AC: Of course, we're out there all year meeting institutions and collectors as well, to draw them into the fair, to benefit the galleries. Regarding programming within this context, I think it's important to recognize the context of the fair and, indeed, to see it as a particular environment – one that throws open interesting questions about context, the market, the art world, as well as the UAE's place within that. Hence, we ask artists to create ephemeral or gestural projects that interact with the fair, its theatricality, and its environment (as part of Art Dubai Projects). The context of commerce and exchange of a fair is a particularly rich one for an artist to investigate, and I don't think it's something we should be squeamish about or seek to avoid. The very act of all these people converging on one space, looking at work together and talking to each other, is definitely one that encourages an investigation of broader cultural tendencies. Dubai's context as a hub forces us to reconsider the notion of centre/periphery – these days we tend to think a lot more about the threads that connect us with nearby neighbours and those within a broader geography across south-south and east-east.
OK: Have you or has anyone ever discussed what it might mean to structure the organization as a not-for-profit or perhaps have any not-for-profits developed from the context of Art Dubai, or do you think it is impossible to maintain investment and sustained interest without a commercial impetus for some of the investors?
AC: Our current structure seems to work for us: we're mindful of how to keep strong curatorial principles and a sense of investigation and independence within the talks/projects/not-for-profit side of the fair, while keeping the 'security' of the commercial structure. And the spark between everyone working at Art Dubai gives rise to good ideas and a dynamic spirit. The division between commercial and non-commercial can be exaggerated, especially in a context such as the Gulf where some commercial galleries act more like small, community-minded institutions while some foundations have a more commercial make-up. Some non-commercial organizations have far bigger budgets that the (apparently flashy) commercial. Likewise, the nature of public/private, state/independent in life, generally, can be somewhat blurred.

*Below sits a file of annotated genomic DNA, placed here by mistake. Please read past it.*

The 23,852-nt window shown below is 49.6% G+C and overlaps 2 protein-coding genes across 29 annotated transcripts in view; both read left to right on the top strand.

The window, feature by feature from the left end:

OK: I am really keen to further unfold the idea of arts education and institution-building in Dubai and more broadly, across the UAE and the Gulf. What role do you think the art fair should play in arts education and, indeed, how do the forms of education you have developed differ from more conventional arts education infrastructures across the UAE?
AC: I think the fair can play a vital role. The expansion of our educational programming came at the request of young people attending and volunteering at the fair each March, who asked us to fill (at that time) a vacuum that existed outside of major events. We thought, 'we can, we have the ideas, we're in constant dialogue with great artists and curators, so why not?' And hence Campus Art Dubai was created – now going into its third term – and is as much about community and support as learning. (This is a Saturday school that has a core class of 15 artists/curators/writers, who meet each week, plus a membership of 200, who attend monthly lectures. The 2014–15 lead tutor was Tirdad Zolghadr and we took 'mediation' as our topic, working through workshops, lectures, group projects, including producing a small publication.) A side-product of Campus is that working on this model with a brilliant cast of artists, curators, anthropologists and others has sparked a long-term investigation about the nature of arts education, in a place like Dubai, where we have a chance to think anew.
OK: While on the point of educating – this year's Art Dubai hosted its first focus on Middle Eastern modernist masters, Art Dubai Modern. Do you feel that it is possible to use the fair as a site to ignite conversations about alternative modernisms? Do you think it is the local or international audience who really responded to this context?
AC: Absolutely. We discussed this a lot with the curatorial committee (Kristine Khouri, Catherine David, Nada Shabout and Savita Apte) and it was a challenge when beginning the research – just how little documentation is out there. We're discussing some ideas for 2015, to cast the net wider, beyond art, to create context through literature and music. The regional audiences were particularly responsive – history has either moved very fast (i.e. in the Gulf), or been stalled or fragmented in some way (i.e. in Lebanon or Pakistan), so to 'take stock' was a privilege. And then we had an overwhelming response from international museum curators in particular, many of whom are looking to connect anew with the modern period, having only 'become international' in the past decade, and through the contemporary. Modern allows them to trace lines of influence back through the twentieth century – which was, of course, always 'global', before 'globalization' was coined.
Antonia Carver is the director of Art Dubai (www.artdubai.ae), the leading international fair for the Middle East and South Asia, and home to the Global Art Forum and Art Dubai Projects. Based in the UAE for the past decade, she has written extensively on Middle Eastern art and film, as a correspondent for The Art Newspaper and Screen International, among other publications, and edited books and journals. She joined Bidoun as an editor in 2004 and later became director of the Middle Eastern arts organization's projects division, co-curating educational workshops, film and video series, the touring Bidoun Library, artists' commissions and talks, among other projects. Antonia is on the Arab film programming committee for the Dubai International Film Festival. Before moving to Dubai in 2001, she was based in London and worked at Phaidon, the Institute of International Visual Arts and G+B Arts International.